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Valentine’s Day is about true love

By Gabriel Osu   |   19 February 2017   |   3:52 am

Last Tuesday, February 14, 2017, was Valentine’s Day or the feast of Saint Valentine. It was celebrated in many countries around the world, although it remained a working day in most of them. St. Valentine’s Day began as a liturgical celebration of one or more early Christian saints named Valentinus. A popular hagiographical account of Saint Valentine of Rome states that he was imprisoned and tortured for performing marriage ceremonies against command of Emperor Claudius the second. There are legends surrounding Valentine’s actions while in prison.

One of the men, who were to judge him in line with the Roman law at the time, was called Asterius, whose daughter was blind. He was said to have prayed with and healed the young girl with such astonishing effect that Asterius himself became Christian as a result.

In the year 269 AD, Valentine was sentenced to a three-part execution of a beating, stoning, and finally decapitation, all because of his stand for Christian marriage. The story goes that the last words he wrote were in a note to Asterius’ daughter. He inspired today’s romantic missives by signing it, “from your Valentine” for performing weddings for soldiers, who were forbidden to marry and for ministering to Christians, who were persecuted under the Roman Empire.  Valentine has come to be known as the patron saint of lovers.

In the secular world, Valentine’s Day is associated with romantic love. In the 18th century England, it evolved into an occasion in which lovers express their love for each other, by presenting flowers, offering confectionary and sending greeting cards. These days, unfortunately, Valentine’s Day has been turned into a moneymaking celebration, with those in the entertainment and sundry businesses smiling to the bank.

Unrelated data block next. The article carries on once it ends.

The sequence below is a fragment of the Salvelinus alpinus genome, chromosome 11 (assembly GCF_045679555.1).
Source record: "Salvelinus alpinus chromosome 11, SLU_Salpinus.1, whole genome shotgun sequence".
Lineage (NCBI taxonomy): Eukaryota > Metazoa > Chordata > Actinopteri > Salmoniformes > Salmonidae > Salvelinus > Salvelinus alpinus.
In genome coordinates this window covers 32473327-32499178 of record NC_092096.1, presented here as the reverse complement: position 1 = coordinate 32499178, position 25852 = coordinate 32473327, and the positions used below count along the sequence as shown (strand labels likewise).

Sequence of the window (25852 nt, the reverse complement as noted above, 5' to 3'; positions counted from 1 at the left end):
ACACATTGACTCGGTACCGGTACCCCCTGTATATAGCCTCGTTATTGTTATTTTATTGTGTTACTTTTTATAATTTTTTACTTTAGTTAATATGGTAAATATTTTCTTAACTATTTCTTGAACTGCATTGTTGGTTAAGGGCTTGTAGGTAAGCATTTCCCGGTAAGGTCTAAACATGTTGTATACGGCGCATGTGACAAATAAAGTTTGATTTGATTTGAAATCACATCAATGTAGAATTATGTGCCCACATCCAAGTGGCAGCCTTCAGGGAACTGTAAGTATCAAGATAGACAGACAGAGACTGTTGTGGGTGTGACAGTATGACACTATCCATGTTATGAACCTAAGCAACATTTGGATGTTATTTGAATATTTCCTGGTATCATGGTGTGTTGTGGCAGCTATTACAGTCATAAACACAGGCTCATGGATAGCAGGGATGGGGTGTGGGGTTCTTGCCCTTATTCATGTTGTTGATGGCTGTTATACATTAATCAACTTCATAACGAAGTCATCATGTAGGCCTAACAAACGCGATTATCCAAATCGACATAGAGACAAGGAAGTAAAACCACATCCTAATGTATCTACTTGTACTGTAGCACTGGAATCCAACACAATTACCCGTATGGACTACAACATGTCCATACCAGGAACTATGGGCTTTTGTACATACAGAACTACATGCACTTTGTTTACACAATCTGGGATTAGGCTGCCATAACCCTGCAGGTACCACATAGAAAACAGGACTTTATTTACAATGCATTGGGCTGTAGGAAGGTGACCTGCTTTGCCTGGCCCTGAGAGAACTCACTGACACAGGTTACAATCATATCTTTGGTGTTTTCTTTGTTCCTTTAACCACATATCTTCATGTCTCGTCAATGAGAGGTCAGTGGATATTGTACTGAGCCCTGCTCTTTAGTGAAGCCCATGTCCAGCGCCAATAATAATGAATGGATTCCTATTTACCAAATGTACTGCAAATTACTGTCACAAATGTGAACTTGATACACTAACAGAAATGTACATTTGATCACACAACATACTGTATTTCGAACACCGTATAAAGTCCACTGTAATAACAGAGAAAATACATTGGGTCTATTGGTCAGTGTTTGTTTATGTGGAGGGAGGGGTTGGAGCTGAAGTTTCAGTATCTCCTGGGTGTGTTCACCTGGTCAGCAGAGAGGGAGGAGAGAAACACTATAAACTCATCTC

The true essence of Valentine’s Day is true love. It is supposed to be a day, when lovers and married couples reaffirm their love and genuine affection for one another. It is not only for married couples; singles also partake in the celebration by spreading what is called agape love. Interestingly, every year in the Archdiocese of Lagos, a day is set aside (this year’s was Saturday 11 February), when the Archbishop meets with the faithful (both singles and married) to share with them the joy of true Valentine.

Valentine’s Day should teach us about sacrifice. It is about nurturing our families and promoting the spirit of giving, sharing and sacrificing. Like the first Valentine did by laying down his life so that couples may be united, and as Christ did by laying down His life for us to gain salvation, we must be ready to make meaningful sacrifices in life. This also applies to marriage. Couples must be ready to make the necessary sacrifices for their marriage to work and this comes with lots of responsibilities. It comes with lots of ups and downs. It is not easy to maintain your commitment and your vows in marriage.

But most importantly, Valentine celebration should bring us closer to the source of true love, Jesus Christ. The Church frowns at a situation, whereby secularism appears to trivialise such a very important event that should be a source of great joy to humanity. We believe strongly that a world devoid of true love would be an empty one. We need genuine love all over the world to heal broken heart and melt the heart of stones, so that lasting peace may permeate the whole of humanity.

• Very Rev. Msgr. Osu, Director, Social Communications, Catholic Archdiocese of Lagos.


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